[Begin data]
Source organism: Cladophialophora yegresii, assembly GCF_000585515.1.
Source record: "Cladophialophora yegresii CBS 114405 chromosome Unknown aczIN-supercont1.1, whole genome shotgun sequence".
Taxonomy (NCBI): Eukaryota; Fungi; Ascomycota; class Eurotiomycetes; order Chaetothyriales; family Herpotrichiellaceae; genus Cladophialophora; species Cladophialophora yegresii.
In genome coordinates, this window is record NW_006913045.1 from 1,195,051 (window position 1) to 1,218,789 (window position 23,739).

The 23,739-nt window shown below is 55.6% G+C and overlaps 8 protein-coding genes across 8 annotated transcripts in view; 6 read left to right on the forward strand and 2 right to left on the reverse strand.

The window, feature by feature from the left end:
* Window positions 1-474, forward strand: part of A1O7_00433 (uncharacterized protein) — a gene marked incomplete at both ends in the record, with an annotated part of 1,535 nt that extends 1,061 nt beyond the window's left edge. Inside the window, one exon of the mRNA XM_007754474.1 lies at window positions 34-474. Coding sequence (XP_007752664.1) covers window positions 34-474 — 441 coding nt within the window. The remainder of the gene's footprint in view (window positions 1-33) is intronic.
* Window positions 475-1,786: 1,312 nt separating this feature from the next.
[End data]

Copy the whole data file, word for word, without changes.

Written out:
Source organism: Cladophialophora yegresii, assembly GCF_000585515.1.
Source record: "Cladophialophora yegresii CBS 114405 chromosome Unknown aczIN-supercont1.1, whole genome shotgun sequence".
Taxonomy (NCBI): Eukaryota; Fungi; Ascomycota; class Eurotiomycetes; order Chaetothyriales; family Herpotrichiellaceae; genus Cladophialophora; species Cladophialophora yegresii.
In genome coordinates, this window is record NW_006913045.1 from 1,195,051 (window position 1) to 1,218,789 (window position 23,739).

The 23,739-nt window shown below is 55.6% G+C and overlaps 8 protein-coding genes across 8 annotated transcripts in view; 6 read left to right on the forward strand and 2 right to left on the reverse strand.

The window, feature by feature from the left end:
* Window positions 1-474, forward strand: part of A1O7_00433 (uncharacterized protein) — a gene marked incomplete at both ends in the record, with an annotated part of 1,535 nt that extends 1,061 nt beyond the window's left edge. Inside the window, one exon of the mRNA XM_007754474.1 lies at window positions 34-474. Coding sequence (XP_007752664.1) covers window positions 34-474 — 441 coding nt within the window. The remainder of the gene's footprint in view (window positions 1-33) is intronic.
* Window positions 475-1,786: 1,312 nt separating this feature from the next.